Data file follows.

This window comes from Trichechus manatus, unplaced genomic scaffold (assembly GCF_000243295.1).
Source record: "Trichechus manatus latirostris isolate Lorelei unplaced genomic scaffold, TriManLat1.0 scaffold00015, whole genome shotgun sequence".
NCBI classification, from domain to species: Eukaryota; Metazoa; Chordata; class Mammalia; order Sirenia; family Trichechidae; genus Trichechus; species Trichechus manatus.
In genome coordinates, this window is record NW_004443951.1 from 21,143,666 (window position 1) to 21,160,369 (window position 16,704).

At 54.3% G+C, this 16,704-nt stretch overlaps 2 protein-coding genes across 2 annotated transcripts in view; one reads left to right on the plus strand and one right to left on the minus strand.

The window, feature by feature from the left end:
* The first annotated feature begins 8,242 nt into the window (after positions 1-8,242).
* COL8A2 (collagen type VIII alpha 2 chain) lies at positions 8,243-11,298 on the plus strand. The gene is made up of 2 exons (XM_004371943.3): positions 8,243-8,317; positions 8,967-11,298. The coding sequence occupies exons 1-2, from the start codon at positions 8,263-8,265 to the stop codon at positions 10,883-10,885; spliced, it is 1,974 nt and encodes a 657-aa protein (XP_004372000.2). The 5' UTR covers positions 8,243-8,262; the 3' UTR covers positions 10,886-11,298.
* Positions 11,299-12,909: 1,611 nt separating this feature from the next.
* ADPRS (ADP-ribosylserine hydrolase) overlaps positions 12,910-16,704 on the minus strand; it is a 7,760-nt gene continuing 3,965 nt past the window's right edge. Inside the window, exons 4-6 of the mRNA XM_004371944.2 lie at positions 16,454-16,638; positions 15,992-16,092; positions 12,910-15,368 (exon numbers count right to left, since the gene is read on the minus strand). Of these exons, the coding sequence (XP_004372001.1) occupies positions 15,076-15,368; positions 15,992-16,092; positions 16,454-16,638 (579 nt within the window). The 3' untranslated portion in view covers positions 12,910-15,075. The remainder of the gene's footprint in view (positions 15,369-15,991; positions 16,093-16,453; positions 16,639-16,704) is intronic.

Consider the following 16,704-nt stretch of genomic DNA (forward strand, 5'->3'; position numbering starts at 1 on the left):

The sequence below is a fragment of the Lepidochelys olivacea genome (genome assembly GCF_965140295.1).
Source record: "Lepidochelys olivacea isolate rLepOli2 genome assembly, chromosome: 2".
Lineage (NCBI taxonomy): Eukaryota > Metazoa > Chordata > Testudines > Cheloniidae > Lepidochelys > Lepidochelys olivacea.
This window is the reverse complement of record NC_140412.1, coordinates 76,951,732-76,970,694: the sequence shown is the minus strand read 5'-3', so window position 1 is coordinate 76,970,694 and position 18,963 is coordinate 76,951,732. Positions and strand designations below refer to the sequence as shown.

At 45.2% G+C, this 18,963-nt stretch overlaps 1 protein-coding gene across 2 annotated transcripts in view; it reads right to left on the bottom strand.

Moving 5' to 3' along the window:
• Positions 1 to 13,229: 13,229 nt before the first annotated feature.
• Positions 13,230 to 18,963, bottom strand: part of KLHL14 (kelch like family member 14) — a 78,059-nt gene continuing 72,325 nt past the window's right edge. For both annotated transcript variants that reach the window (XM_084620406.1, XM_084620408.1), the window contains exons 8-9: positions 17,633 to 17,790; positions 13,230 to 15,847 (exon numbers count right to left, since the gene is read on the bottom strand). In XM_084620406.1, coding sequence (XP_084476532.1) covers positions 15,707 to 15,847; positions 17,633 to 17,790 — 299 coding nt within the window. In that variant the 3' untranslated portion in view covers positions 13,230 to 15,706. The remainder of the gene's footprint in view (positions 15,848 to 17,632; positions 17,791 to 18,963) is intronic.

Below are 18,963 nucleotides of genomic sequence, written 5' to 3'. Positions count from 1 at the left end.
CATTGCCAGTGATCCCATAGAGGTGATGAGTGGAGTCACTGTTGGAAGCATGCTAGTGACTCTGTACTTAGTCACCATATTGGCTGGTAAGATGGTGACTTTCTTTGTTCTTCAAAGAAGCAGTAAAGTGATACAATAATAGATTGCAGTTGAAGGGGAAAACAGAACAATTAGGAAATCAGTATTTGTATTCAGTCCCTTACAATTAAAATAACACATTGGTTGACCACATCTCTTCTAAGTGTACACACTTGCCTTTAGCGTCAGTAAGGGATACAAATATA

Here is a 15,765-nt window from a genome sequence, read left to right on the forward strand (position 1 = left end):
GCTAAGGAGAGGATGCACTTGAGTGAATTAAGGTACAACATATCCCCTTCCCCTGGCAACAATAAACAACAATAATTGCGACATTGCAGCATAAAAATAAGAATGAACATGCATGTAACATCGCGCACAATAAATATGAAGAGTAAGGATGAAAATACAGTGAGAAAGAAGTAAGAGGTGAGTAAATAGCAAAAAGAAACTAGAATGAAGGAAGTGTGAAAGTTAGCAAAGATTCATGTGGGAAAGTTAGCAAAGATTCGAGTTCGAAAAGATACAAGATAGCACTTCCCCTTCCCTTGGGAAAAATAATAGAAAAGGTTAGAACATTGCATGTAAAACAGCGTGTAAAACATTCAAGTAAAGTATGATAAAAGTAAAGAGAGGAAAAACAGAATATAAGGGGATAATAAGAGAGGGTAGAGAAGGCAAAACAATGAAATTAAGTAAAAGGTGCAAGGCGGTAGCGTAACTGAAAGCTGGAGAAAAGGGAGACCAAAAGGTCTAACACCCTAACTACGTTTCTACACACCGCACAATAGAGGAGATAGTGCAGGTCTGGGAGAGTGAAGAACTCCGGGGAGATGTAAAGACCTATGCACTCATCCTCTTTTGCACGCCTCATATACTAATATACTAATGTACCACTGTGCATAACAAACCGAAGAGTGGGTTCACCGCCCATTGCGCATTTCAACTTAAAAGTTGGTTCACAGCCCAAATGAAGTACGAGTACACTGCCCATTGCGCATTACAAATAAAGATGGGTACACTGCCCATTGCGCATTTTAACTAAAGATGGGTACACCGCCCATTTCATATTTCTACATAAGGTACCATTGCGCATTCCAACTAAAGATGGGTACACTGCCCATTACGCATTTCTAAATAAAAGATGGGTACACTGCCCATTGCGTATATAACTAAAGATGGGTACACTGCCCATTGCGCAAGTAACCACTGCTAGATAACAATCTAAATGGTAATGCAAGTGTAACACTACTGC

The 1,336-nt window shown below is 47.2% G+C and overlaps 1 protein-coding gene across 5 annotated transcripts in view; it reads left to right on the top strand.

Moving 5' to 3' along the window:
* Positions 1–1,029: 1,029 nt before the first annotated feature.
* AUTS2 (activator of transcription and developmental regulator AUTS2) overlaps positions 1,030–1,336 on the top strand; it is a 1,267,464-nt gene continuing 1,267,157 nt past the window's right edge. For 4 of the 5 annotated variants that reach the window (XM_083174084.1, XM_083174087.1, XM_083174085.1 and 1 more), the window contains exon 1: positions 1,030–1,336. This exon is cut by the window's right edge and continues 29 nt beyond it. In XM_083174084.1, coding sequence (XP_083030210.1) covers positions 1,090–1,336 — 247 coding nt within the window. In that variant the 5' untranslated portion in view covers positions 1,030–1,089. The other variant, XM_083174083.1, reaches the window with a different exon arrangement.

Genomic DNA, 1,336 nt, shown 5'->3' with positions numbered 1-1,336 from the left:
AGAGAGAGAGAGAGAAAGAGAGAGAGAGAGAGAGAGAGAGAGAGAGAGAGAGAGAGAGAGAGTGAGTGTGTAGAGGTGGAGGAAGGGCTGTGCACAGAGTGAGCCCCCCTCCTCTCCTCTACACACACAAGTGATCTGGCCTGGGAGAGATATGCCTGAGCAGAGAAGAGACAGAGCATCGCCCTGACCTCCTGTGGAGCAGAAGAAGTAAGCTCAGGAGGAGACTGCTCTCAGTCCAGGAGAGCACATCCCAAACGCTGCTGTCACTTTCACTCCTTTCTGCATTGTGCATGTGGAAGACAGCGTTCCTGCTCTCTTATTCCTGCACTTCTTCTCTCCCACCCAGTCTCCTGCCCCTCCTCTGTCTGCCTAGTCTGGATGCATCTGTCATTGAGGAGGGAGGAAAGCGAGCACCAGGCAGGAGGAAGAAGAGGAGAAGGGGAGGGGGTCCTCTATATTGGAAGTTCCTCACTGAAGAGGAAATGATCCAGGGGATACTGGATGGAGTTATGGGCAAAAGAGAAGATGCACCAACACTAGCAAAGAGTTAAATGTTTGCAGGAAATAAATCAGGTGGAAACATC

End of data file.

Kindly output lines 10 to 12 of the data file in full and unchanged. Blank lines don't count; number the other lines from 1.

* ADPRS (ADP-ribosylserine hydrolase) overlaps positions 12,910-16,704 on the minus strand; it is a 7,760-nt gene continuing 3,965 nt past the window's right edge. Inside the window, exons 4-6 of the mRNA XM_004371944.2 lie at positions 16,454-16,638; positions 15,992-16,092; positions 12,910-15,368 (exon numbers count right to left, since the gene is read on the minus strand). Of these exons, the coding sequence (XP_004372001.1) occupies positions 15,076-15,368; positions 15,992-16,092; positions 16,454-16,638 (579 nt within the window). The 3' untranslated portion in view covers positions 12,910-15,075. The remainder of the gene's footprint in view (positions 15,369-15,991; positions 16,093-16,453; positions 16,639-16,704) is intronic.

Consider the following 16,704-nt stretch of genomic DNA (forward strand, 5'->3'; position numbering starts at 1 on the left):

The sequence below is a fragment of the Lepidochelys olivacea genome (genome assembly GCF_965140295.1).